I was told it is important to eat something during a 96km race. I had lolly snakes in my pocket. I had put them in a re cycled plastic sandwich bag. Unfortunately it had previously been used for laundry powder. The snakes tasted really vile. I wondered if ASADA or anyone had tried performance enhancing laundry powder? I chewed and spat out jellied bits of snake that stuck to my arms in not a very attractive way. Won't do that again. A major achievement though, was grabbing a bidon of water from the feed station. That was a huge relief. Also a relief that I didn't blow bubbles!
Jenny beat me by about 4min. The next cat 6 woman was a fair way back. It felt like a major achievement to complete the race. There was a lot of nice camaraderie afterwards. Leg cramps were experienced by all of us and made for interesting body language as we variously writhed or leapt up from the grass in agony!!
A couple of weeks after returning to Adelaide I received and email from the UWCT. It said:
Dear UWCT Qualifier,
Congratulations on an outstanding effort during the UWCT Perth Event. This email is to formally acknowledge your position as a qualifier for the Australian UWCT Team at the 2013 UCI World Cycling Championships. This year they will be held in Trento, Italy.
Whatttt??? I emailed back quite seriously, and suggested they had probably made a mistake. But they said they hadn't!
I'm not really ready to go to Italy/The Masters World Championships. You know I have only been riding for 2 years and 5 months and 21 days. I have no idea about tactics and I vague out when I should be paying attention...
But what if I don't go and something (life) happens? I went to a friend's funeral this afternoon. What if I don't qualify next year?
I have decided to contest the ITT. Patrick and I are already travelling in Europe at that time. We are watching the last week of the Vuelta and after, ...instead of "chilling" in Majorca, we will go to Trento (Italy!). Just to see how far/fast I can go. This year
I honestly don't know how this all happened. I was just trying to get fit, learn a new sport and took opportunities/risks as they arose.
I do know I wouldn't be going to Trento or getting an Australian kit (!) if it wasn't for the Skinny Lattes and John Murray.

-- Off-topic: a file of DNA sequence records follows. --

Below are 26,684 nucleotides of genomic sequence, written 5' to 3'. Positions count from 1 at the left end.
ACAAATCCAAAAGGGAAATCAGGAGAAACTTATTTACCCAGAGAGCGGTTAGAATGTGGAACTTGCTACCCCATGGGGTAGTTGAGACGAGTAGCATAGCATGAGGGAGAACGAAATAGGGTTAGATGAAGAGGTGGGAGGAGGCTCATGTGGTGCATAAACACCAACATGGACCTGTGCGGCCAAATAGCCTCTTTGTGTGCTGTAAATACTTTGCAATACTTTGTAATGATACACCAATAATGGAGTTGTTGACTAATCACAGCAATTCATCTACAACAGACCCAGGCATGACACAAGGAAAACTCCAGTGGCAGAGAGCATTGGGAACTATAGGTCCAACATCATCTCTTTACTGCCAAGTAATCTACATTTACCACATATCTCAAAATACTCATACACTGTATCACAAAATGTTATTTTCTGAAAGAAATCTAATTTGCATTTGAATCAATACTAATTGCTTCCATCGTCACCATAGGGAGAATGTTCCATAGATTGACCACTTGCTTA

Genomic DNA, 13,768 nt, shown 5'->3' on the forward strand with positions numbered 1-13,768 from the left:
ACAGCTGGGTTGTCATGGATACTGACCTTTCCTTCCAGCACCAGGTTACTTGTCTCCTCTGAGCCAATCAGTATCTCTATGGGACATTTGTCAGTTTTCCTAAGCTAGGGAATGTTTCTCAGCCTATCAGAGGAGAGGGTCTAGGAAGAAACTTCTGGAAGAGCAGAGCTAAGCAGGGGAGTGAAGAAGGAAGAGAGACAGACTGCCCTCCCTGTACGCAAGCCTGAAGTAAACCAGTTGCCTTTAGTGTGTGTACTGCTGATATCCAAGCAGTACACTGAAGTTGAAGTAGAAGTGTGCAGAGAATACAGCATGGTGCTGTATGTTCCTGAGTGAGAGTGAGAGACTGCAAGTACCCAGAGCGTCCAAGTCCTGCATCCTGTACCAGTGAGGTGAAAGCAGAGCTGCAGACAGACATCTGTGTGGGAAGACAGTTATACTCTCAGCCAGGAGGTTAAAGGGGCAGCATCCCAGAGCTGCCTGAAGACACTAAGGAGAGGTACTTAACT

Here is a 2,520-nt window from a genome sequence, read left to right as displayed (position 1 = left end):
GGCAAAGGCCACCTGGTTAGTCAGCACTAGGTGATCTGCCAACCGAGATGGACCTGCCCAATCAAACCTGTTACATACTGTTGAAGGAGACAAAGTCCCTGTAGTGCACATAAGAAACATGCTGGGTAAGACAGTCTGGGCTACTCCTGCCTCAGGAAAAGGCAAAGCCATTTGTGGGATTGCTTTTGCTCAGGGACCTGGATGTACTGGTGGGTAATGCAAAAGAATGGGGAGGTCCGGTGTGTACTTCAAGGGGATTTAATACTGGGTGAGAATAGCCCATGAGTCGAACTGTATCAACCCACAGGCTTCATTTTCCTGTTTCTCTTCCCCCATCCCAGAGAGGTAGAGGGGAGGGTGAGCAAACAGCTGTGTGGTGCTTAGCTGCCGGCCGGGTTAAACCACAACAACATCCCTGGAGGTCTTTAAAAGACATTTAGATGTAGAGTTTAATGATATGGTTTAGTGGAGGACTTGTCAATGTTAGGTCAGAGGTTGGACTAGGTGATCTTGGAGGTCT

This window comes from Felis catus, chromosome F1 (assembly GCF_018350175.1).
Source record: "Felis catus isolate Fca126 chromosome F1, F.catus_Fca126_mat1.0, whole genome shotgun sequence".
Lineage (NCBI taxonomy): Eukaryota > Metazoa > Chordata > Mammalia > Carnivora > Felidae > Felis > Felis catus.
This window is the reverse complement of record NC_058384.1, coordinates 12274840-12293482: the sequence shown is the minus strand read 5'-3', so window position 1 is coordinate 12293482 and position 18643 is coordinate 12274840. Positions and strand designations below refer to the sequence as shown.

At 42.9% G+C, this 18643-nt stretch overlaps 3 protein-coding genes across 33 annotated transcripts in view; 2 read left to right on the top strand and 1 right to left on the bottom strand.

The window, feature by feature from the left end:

John is our very special Skinny Latte coach.
John says encouraging things all the time. He didn't push me when it took me four sessions to get onto the boards and off the black line! He let me faff around in the middle until I was ready. John says little things that stay in your mind and awaken possibilities. Like when he told a group of us we should enter the Masters Games in 2011.
I asked John what I should do during the week and he gave me a "program". I just stuck to that program.
It's not all about competing or winning; it's about being fit and healthy and being the best we can be. I'd like to win. But, we are all winners because we have discovered cycling and can ride our bikes. Most importantly we have fun doing it!
So, don't wait any longer! Get along to Geelong!
Director's Statement - Kathryn Bertine
About a year ago, I did something crazy. I actually listened to the little voice in my head that kept whispering, "It's time to make a documentary." The thought found it's way to my vocal chords, and then slipped out into the world with a frightening and bold proclimation: I am going to make a documentary. Once the words were on the loose, there was no turning back.
After a 15 year career in sports journalism, including columns on ESPN and espnW, the publication of two sports memoirs All the Sundays Yet to Come and As Good As Gold, and currently in the midst of a career in professional cycling, I wanted to try a new medium within media: documentary films. I had long worked with words, and was curious to see how they looked in motion.
While it was clear to me that the fascinating, untold world of women's professional cycling was the story I wanted to share via film, I had no knowledge of the cinematography side of the business. Luckily, I found someone who did: Kevin Tokstad. He signed onto the project in a leap of faith, trusting my story line and willing his cameras to do the same.
Now, over a year later, we have finished filming and we are awestruck at the content and caliber of the interviews and footage. In the next six months, we will transform the footage into a feature length documentary (~80 min) and show the world the intricate side of women's professional cycling. About halfway through the filming process, I realized we were not making a film about cycling. We were making a film about equality, society and growth...simply told through the medium of kick-ass female athletes.
All members are encouraged to check out this website, support by the Office of Recreation and Sport